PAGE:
My grandfather kept his eyes on his bowl. It was a different kind of thing, he said, blowing on a spoonful of stew, slurping at the broth until a single piece of beef remained. It was different, perhaps, because what little Ha’ole blood he did have he could trace back to nineteenth-century New England missionaries. Different, because his Ha’ole ancestors arrived here with a Bible in hand. My father arrived in military dress, carrying a rifle. It was a different kind of thing because, as my grandfather had once told me, my father had seduced my mother, who was too young and stupid to know any better. It was different because I did not meet the blood requirement for the lease, and could never take over the property.
“We had to put one of the calves down yesterday. The leg broke when was going through the chute and couldn’t do nothing. Cost more money to fix,” my grandfather said.
I waited, but he said nothing more, nothing about the blood and all that, nothing about the noise, the huffing and bleating of the calves, only chewed and swallowed, saying it was a shame and a waste.
I had seen the cattle on branding days. I’d watched the ranchers gather the weaning paddock and drive them to the corral. They ran the calves down the chute and into the squeeze. Cut notches in the ears of the females and castrated the males. Tagged them. Pushed irons bearing my grandfather’s symbol into their hides that sent streams of smoke and a sulfurous stench into the air. The animals bellowed and fought and bled. It wasn’t often on a branding day that my grandfather needed his revolver. But, as he was saying now, through a mouthful of mushed beef, sometimes the calves fought too hard.
“It’s in the corral, still. Need take it down the boneyard today,” he said.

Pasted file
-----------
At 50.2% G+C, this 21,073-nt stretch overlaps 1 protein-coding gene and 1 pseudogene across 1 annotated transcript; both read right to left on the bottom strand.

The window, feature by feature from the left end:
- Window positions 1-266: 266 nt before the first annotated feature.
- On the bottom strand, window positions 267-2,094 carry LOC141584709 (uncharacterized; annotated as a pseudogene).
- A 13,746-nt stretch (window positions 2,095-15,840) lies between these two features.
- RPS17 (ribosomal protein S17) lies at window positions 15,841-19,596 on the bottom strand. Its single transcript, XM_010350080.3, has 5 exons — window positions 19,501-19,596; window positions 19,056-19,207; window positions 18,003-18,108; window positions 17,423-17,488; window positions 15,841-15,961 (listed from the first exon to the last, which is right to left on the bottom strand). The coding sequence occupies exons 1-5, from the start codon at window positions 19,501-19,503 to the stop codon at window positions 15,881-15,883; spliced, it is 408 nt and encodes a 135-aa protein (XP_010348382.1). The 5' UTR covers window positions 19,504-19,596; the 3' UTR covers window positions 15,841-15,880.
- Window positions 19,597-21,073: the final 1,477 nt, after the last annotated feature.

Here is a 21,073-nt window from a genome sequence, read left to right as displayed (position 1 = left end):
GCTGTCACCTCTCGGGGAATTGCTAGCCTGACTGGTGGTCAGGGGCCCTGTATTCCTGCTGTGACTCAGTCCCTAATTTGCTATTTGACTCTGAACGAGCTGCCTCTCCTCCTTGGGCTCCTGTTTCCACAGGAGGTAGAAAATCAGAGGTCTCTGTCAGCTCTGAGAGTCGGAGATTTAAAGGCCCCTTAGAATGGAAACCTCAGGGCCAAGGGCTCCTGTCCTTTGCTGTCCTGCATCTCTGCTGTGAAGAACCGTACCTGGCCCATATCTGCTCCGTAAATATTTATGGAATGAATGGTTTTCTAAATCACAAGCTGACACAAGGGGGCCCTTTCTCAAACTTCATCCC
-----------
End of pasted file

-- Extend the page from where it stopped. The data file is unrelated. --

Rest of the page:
After lunch he cleared the table and took the dishes out to the catchment spigot to wash. I took off my shirt and lay down on the quilt in the corner. Later, my grandfather was back on the porch with the tarp in hand. He sat still, threading and pulling, threading and pulling, having a conversation with himself that took place at the edge of his lips. How his hands vibrated almost imperceptibly as he patched the hole in the canvas. How his elastic-like thumb bent back nearly ninety degrees, gripping the needle. He had the strangest fingers. Always when he spoke. When he’d say important things. How he’d put his hands out in front with the crooked fingers spread wide, kinking wildly at the joints. And curving the hands down toward each other, until the outside edges of the palms touched, he’d make a semicircle motion, as if shaping a bowl out of the air. A way to show what he was saying, perhaps, because he spoke so little.
When he’d finished repairing the tarp, he stood and snapped the dirt and dead grass from its folds, eyed the stitches. He said he was going out, wanted to take care of the dead calf before the weather worsened.
“Can I come, too?” I asked him.
“Help,” I said.
“You don’t know what to do.” He was at the door, slipping into an army green poncho. “Hey,” he called to Mom. “You want him out with the weather like this?”
Mom told me to stop bothering my grandfather. “He’s busy,” she said.
“I’m not bothering him,” I said.
She was at the dining table, her face made up, and she was dabbing plumeria oil on her neck. Her red mu’u mu’u lay across the back of the chair beside the umbrella.
“If he gets sick, not my fault,” my grandfather said. He pulled the hood of the poncho over his head and stepped out onto the porch. “Hurry up, then,” he said to me. “The weather is only getting worse.”
“Go,” Mom said.
Perdy would be waiting for her at the front gate. His property bordered my grandfather’s to the south. A squat and dusty old man, ugly even, Perdy had made it to midlife without marrying, and he intended for Mom to marry him. Mom and my grandfather hadn’t spoken since my birth, but it was at Perdy’s request, late in 1958, that Mom and me made that first trip to Waimea. It had been a little over a year since we received that first letter from my grandfather, asking her if she remembered Perdy, and would she like to meet with him.
Mom always said that. When I was small I’d ask her to walk to the ocean at King’s Landing, a distance of several miles. “Go,” she’d say, never asking who I was going with, or what time I’d be back. Growing up, I’d known Mom to be a large woman, a slow woman, whose movements were slight, never more than needed. Once, just after the Andrade kid drowned in a cave upriver, I said I was going swimming up Wailuku.
“Go. Do what you like.”